Chris Dorner: What you need to know about the shooting, manifesto and Big Bear

This undated photo released by the Los Angeles Police Department shows suspect Christopher Dorner, a former Los Angeles officer. (AP photo/LAPD)

In the hours after Southern California law enforcement announced they were looking for Christopher Dorner, national media saturated the digital world with reports.

Dorner, #LAPD and Big Bear have all been trending nationally on Twitter.

Here is the recap:

Did his firing from Los Angeles police prompt a manifesto?

Dorner’s longtime dream of being an officer ended in 2008 after he was fired as a Los Angeles police officer. That’s what led to a 14-page manifesto called “Last resort,” police say, that authorities believe Dorner authored.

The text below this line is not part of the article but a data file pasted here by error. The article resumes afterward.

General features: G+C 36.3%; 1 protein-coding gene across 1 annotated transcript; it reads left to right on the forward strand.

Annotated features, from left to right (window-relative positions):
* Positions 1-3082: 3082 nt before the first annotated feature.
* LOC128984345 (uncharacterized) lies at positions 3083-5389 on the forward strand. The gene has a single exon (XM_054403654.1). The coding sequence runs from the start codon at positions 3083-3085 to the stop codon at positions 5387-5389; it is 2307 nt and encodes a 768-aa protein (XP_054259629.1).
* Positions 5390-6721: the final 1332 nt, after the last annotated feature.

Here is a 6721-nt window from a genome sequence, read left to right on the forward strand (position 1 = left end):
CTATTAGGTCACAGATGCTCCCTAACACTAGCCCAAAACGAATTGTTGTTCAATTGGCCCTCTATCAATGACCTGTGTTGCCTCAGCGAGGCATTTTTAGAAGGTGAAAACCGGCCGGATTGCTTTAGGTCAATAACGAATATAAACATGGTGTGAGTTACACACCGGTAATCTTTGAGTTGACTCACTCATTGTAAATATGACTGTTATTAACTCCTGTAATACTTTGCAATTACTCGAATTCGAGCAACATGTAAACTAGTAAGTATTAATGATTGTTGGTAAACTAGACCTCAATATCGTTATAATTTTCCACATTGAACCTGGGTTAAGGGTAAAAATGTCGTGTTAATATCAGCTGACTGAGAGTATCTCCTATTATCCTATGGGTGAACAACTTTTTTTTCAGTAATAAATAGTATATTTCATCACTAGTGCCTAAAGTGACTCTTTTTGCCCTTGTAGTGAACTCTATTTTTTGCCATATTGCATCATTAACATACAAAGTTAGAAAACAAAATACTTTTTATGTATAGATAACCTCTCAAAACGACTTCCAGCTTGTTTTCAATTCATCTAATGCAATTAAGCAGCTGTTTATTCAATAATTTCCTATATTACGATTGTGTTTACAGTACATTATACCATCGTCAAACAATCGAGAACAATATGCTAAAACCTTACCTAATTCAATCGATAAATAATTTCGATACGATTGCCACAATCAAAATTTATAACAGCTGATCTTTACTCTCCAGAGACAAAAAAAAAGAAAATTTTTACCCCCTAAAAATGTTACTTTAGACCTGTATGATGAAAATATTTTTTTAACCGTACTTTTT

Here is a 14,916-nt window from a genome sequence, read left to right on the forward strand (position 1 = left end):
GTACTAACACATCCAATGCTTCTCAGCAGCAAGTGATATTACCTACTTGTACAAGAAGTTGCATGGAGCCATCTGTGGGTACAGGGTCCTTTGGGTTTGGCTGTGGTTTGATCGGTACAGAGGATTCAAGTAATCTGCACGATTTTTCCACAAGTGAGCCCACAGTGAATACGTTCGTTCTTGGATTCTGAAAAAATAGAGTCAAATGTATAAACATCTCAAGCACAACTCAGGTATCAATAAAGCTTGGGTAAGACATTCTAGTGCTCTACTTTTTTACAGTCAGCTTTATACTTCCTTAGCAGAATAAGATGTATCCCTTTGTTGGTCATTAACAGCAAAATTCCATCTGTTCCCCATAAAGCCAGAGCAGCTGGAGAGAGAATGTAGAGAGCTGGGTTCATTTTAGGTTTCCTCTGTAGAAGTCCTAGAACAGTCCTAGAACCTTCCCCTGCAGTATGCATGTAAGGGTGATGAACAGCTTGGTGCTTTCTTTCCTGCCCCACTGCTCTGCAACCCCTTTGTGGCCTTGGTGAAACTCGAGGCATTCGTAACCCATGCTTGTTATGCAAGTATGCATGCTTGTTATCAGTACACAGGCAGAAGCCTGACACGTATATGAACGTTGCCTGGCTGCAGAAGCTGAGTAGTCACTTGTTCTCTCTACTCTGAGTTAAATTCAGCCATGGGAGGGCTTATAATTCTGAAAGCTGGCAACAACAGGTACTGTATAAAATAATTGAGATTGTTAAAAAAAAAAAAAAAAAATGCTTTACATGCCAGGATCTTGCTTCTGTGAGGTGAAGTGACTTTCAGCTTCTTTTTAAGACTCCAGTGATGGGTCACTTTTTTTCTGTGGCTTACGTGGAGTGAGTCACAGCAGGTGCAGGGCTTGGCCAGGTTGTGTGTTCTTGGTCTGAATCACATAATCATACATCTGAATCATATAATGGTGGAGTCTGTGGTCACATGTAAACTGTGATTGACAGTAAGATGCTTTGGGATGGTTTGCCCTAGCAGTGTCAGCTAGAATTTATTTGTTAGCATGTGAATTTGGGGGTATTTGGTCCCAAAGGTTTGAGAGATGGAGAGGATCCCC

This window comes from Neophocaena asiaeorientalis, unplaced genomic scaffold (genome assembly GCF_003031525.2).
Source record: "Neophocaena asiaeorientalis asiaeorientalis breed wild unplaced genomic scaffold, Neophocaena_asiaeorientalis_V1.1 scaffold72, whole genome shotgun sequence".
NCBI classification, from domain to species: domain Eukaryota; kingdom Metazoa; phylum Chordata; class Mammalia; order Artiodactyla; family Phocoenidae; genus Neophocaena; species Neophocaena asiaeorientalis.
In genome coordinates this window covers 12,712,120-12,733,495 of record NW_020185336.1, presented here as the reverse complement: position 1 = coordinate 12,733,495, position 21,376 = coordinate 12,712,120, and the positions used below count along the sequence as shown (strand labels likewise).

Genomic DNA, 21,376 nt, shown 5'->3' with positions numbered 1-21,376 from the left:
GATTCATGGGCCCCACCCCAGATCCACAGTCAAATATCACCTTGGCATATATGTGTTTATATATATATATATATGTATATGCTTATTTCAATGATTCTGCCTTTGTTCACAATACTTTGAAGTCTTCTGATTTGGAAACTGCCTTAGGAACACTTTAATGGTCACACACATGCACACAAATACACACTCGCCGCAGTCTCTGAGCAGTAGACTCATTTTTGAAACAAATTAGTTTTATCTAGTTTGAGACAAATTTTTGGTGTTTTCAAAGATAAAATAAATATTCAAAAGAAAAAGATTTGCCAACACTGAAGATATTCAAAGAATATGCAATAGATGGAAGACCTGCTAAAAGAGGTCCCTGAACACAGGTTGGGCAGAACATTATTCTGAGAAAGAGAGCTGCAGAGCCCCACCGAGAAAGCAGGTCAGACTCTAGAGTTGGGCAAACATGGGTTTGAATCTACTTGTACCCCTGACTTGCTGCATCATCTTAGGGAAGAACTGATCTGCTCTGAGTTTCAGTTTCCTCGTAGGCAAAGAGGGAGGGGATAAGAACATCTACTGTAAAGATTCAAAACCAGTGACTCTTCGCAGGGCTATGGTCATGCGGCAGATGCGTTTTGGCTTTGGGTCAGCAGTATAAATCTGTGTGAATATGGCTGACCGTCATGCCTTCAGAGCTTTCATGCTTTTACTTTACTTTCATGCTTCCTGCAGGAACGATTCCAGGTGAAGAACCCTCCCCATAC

Anderson Cooper tweeted: “Learned today suspect Christopher Dorner sent me a parcel at CNN. Inside was a note, DVD, and a coin shot thru with bullet holes.”

Dorner’s military career ended last week

Dorner, 33, left the military Feb. 1 as a Navy lieutenant, according to military records obtained by mydesert.com photojournalist Crystal Chatham.

Two people dead in Irvine on Sunday

Police say he began carrying out the plan last weekend, killing a man and his fiancée, whose father represented Dorner when he fought to keep his job.

Los Angeles Police Department officers investigate the site of a shooting Thursday in Corona. Christopher Dorner is suspected of this shooting of two LAPD officers who were sent to Corona to protect someone Dorner threatened in a rambling online manifesto. (AP photo/Nick Ut)

One Riverside officer killed, second one wounded